A new approach to D.C. budget autonomy causes controversy, the Washington Redskins get behind the effort to expand gambling in Maryland, and baseball playoff fever comes to Washington. Washington Post columnist Robert McCartney talks about this week's stories.
McCartney on whether Congress will allow D.C. voters to weigh in on the city's fight for budget autonomy by voting on the issue in a referendum: "It's politically risky and legally questionable. The upside is that it should stir interest and draw attention to the city's semi-colonial status. The proposal would have a referendum in the District probably in the spring. And that would authorize changing the D.C. charter so that the District could spend most of its money on its own without Congressional approval. But there are number of obstacles. First, it would have to pass a 35-day congressional review period, and it seems unlikely to me that Congress would let it stand. Second, it's an in-your-face challenge right at a time when even some Republican leaders there have been supportive of giving the District budget autonomy."
McCartney on the Washington Redskins organization getting involved in the debate over expanded gambling in Maryland: "They're supporting the measure for a couple of reasons... first, they play in Prince George's County, and approving this gambling measure is very big for the leaders in the county — both political and business leaders. That measure would authorize a sixth casino in the state in Prince George's County, and County Executive Rushern Baker sees that casino as his best chance right now to create jobs and get more revenue. The Redskins statement says they're supporting it because the team is a member of the Prince George's business community and wants to support economic development initiatives."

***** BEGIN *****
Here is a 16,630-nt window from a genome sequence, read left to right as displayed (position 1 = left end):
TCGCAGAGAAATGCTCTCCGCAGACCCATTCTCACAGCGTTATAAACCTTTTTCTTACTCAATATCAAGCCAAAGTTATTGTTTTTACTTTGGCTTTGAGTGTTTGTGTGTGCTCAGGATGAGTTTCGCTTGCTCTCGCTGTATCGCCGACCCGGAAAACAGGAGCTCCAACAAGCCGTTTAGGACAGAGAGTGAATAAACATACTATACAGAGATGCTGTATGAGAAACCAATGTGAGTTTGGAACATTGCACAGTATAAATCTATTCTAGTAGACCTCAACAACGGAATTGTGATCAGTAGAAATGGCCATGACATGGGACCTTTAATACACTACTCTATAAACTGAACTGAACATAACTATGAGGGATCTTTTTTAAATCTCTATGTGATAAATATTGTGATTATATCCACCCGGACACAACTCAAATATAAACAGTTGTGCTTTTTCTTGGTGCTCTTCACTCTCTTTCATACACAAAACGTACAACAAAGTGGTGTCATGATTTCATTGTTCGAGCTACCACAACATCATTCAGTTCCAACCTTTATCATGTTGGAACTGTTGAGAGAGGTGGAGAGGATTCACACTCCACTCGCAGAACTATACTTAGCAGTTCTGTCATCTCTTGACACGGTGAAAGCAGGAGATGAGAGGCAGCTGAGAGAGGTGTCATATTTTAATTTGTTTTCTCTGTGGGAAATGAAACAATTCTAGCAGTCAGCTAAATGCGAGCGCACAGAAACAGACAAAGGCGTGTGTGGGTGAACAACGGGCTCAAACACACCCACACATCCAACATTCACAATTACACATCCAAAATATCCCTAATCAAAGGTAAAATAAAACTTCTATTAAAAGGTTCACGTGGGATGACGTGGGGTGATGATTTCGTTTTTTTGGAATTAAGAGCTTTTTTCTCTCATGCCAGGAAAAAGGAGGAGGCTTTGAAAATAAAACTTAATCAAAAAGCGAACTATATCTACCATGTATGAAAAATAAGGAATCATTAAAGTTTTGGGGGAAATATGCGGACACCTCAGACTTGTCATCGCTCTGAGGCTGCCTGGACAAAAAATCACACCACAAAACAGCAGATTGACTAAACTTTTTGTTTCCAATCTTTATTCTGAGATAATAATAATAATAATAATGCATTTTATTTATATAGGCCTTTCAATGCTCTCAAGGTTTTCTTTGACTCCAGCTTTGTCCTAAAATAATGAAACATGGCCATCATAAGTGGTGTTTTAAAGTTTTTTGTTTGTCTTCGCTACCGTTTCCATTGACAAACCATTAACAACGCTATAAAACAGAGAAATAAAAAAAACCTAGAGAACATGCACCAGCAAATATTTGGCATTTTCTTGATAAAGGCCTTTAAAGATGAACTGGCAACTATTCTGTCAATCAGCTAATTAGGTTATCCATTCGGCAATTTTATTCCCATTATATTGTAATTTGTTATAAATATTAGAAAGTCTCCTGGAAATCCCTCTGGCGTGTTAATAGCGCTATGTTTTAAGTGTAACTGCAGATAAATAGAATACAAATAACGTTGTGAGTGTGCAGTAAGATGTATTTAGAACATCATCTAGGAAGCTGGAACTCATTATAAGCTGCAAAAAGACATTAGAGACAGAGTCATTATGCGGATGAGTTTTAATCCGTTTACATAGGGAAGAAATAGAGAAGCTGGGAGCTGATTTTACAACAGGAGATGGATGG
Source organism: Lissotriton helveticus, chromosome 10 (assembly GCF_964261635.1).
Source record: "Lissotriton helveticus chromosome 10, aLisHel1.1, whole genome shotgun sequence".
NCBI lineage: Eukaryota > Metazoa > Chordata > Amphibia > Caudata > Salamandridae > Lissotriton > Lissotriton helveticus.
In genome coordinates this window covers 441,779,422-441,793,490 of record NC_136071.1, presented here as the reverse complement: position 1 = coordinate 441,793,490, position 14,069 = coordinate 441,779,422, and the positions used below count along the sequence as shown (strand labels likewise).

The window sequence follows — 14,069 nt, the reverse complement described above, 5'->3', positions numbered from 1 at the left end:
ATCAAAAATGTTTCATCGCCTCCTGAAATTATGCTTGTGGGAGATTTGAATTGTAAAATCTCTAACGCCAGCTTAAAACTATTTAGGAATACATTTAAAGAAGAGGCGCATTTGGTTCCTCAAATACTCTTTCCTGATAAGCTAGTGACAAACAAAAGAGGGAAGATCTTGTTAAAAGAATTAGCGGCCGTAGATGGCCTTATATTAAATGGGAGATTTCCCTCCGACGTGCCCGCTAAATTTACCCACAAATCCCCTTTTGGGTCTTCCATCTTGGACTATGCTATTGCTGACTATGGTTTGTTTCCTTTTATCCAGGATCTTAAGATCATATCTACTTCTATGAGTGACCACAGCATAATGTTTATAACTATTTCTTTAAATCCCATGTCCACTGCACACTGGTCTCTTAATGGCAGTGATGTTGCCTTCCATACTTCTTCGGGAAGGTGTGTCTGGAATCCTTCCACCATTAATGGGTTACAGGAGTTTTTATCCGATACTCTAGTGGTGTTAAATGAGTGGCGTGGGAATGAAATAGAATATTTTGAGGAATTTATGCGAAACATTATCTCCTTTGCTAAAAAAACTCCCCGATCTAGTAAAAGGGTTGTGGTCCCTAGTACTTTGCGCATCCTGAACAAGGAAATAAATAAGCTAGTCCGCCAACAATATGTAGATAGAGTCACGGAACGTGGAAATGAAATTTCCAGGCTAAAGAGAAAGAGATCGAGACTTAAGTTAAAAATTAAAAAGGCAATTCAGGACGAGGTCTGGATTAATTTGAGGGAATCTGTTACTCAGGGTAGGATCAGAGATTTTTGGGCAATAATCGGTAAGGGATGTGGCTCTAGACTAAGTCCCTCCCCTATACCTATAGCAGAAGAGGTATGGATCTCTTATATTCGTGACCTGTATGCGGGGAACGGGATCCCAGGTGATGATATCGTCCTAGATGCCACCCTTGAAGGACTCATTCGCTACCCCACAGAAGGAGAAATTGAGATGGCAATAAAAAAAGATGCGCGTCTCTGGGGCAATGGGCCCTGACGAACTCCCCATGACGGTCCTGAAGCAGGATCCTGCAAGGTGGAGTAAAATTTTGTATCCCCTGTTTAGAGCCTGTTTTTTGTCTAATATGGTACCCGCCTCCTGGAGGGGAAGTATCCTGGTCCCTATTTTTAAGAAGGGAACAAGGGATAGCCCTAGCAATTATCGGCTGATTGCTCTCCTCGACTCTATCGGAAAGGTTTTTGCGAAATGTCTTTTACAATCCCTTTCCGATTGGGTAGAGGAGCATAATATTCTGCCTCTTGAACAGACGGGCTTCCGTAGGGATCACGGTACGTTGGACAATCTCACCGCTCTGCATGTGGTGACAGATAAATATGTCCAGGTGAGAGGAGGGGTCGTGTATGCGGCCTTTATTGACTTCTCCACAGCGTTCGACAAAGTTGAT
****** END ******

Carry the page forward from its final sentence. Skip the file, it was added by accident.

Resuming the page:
McCartney on what the Washington Nationals' success means for Washington: "It cements Major League Baseball in the Washington area. We've had the team for eight seasons, but this is the first time they've come anywhere near the playoffs. That unites the region that tends to be painfully fragmented among D.C., Maryland and Virginia, and with an unusually high number of transients. So a winning record like this builds a fan base that will pull us together, and hopefully last for a while."
Listen to the full analysis here.